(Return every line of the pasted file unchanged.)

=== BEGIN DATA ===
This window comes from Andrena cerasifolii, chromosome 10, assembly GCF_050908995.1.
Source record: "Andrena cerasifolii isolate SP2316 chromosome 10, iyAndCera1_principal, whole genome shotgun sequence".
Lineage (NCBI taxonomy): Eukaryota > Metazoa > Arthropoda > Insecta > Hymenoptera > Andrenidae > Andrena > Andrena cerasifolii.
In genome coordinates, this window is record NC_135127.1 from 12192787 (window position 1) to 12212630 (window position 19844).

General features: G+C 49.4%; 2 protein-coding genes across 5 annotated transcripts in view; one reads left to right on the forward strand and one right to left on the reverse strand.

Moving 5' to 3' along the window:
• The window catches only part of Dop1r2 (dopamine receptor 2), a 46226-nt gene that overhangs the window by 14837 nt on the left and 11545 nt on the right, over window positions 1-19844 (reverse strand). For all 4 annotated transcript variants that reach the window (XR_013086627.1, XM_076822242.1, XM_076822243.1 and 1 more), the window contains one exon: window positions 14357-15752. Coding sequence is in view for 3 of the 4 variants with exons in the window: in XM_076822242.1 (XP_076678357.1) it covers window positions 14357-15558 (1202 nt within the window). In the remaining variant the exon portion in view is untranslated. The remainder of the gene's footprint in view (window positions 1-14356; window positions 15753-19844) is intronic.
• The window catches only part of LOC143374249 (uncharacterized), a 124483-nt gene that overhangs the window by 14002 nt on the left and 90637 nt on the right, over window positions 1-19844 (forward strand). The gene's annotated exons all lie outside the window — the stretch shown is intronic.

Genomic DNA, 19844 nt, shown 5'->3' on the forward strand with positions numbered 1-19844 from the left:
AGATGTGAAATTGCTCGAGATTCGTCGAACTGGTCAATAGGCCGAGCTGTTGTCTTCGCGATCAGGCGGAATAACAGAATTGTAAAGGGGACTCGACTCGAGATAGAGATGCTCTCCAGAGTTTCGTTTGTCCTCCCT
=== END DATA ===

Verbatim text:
This window comes from Andrena cerasifolii, chromosome 10, assembly GCF_050908995.1.
Source record: "Andrena cerasifolii isolate SP2316 chromosome 10, iyAndCera1_principal, whole genome shotgun sequence".
Lineage (NCBI taxonomy): Eukaryota > Metazoa > Arthropoda > Insecta > Hymenoptera > Andrenidae > Andrena > Andrena cerasifolii.
In genome coordinates, this window is record NC_135127.1 from 12192787 (window position 1) to 12212630 (window position 19844).

General features: G+C 49.4%; 2 protein-coding genes across 5 annotated transcripts in view; one reads left to right on the forward strand and one right to left on the reverse strand.

Moving 5' to 3' along the window:
• The window catches only part of Dop1r2 (dopamine receptor 2), a 46226-nt gene that overhangs the window by 14837 nt on the left and 11545 nt on the right, over window positions 1-19844 (reverse strand). For all 4 annotated transcript variants that reach the window (XR_013086627.1, XM_076822242.1, XM_076822243.1 and 1 more), the window contains one exon: window positions 14357-15752. Coding sequence is in view for 3 of the 4 variants with exons in the window: in XM_076822242.1 (XP_076678357.1) it covers window positions 14357-15558 (1202 nt within the window). In the remaining variant the exon portion in view is untranslated. The remainder of the gene's footprint in view (window positions 1-14356; window positions 15753-19844) is intronic.
• The window catches only part of LOC143374249 (uncharacterized), a 124483-nt gene that overhangs the window by 14002 nt on the left and 90637 nt on the right, over window positions 1-19844 (forward strand). The gene's annotated exons all lie outside the window — the stretch shown is intronic.

Genomic DNA, 19844 nt, shown 5'->3' on the forward strand with positions numbered 1-19844 from the left:
AGATGTGAAATTGCTCGAGATTCGTCGAACTGGTCAATAGGCCGAGCTGTTGTCTTCGCGATCAGGCGGAATAACAGAATTGTAAAGGGGACTCGACTCGAGATAGAGATGCTCTCCAGAGTTTCGTTTGTCCTCCCT